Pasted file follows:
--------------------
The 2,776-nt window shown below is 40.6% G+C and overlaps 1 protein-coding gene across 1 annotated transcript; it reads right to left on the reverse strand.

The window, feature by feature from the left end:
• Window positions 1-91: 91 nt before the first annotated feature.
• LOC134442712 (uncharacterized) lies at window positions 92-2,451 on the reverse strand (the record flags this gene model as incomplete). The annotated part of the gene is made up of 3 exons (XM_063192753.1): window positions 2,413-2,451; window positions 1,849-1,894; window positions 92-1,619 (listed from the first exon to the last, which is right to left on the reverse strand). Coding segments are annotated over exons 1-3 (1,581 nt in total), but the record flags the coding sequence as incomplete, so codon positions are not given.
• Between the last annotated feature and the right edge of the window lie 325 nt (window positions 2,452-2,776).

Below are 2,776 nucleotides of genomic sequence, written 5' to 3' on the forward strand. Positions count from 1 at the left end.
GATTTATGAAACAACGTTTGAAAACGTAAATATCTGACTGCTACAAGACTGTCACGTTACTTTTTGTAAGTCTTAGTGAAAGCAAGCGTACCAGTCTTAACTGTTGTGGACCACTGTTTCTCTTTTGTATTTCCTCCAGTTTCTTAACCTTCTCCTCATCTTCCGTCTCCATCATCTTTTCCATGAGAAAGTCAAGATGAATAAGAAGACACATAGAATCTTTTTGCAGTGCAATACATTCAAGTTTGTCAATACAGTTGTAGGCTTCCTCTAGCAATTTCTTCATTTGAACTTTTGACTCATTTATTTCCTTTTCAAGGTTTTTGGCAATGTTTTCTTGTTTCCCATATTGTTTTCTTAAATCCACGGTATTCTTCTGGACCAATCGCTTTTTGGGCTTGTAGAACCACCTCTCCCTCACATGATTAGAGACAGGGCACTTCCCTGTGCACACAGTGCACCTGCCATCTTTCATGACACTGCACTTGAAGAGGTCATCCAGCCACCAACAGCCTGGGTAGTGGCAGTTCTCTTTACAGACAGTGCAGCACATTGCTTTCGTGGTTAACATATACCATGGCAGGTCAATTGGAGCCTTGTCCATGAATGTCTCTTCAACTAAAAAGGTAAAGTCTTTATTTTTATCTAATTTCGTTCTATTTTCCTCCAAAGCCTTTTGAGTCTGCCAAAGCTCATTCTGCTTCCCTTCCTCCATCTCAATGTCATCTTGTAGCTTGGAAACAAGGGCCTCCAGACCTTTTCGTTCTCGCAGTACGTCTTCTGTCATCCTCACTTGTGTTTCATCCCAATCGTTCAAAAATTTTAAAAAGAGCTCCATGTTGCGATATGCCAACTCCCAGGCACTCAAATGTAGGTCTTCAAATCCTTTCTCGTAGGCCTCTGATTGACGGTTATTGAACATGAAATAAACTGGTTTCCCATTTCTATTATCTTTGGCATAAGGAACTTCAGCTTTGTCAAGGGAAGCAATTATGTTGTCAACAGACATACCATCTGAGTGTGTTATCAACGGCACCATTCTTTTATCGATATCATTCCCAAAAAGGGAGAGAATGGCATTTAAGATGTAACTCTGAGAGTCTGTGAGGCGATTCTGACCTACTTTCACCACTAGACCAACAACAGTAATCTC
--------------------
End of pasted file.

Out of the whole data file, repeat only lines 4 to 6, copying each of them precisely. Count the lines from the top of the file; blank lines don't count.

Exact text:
• LOC134442712 (uncharacterized) lies at window positions 92-2,451 on the reverse strand (the record flags this gene model as incomplete). The annotated part of the gene is made up of 3 exons (XM_063192753.1): window positions 2,413-2,451; window positions 1,849-1,894; window positions 92-1,619 (listed from the first exon to the last, which is right to left on the reverse strand). Coding segments are annotated over exons 1-3 (1,581 nt in total), but the record flags the coding sequence as incomplete, so codon positions are not given.
• Between the last annotated feature and the right edge of the window lie 325 nt (window positions 2,452-2,776).

Below are 2,776 nucleotides of genomic sequence, written 5' to 3' on the forward strand. Positions count from 1 at the left end.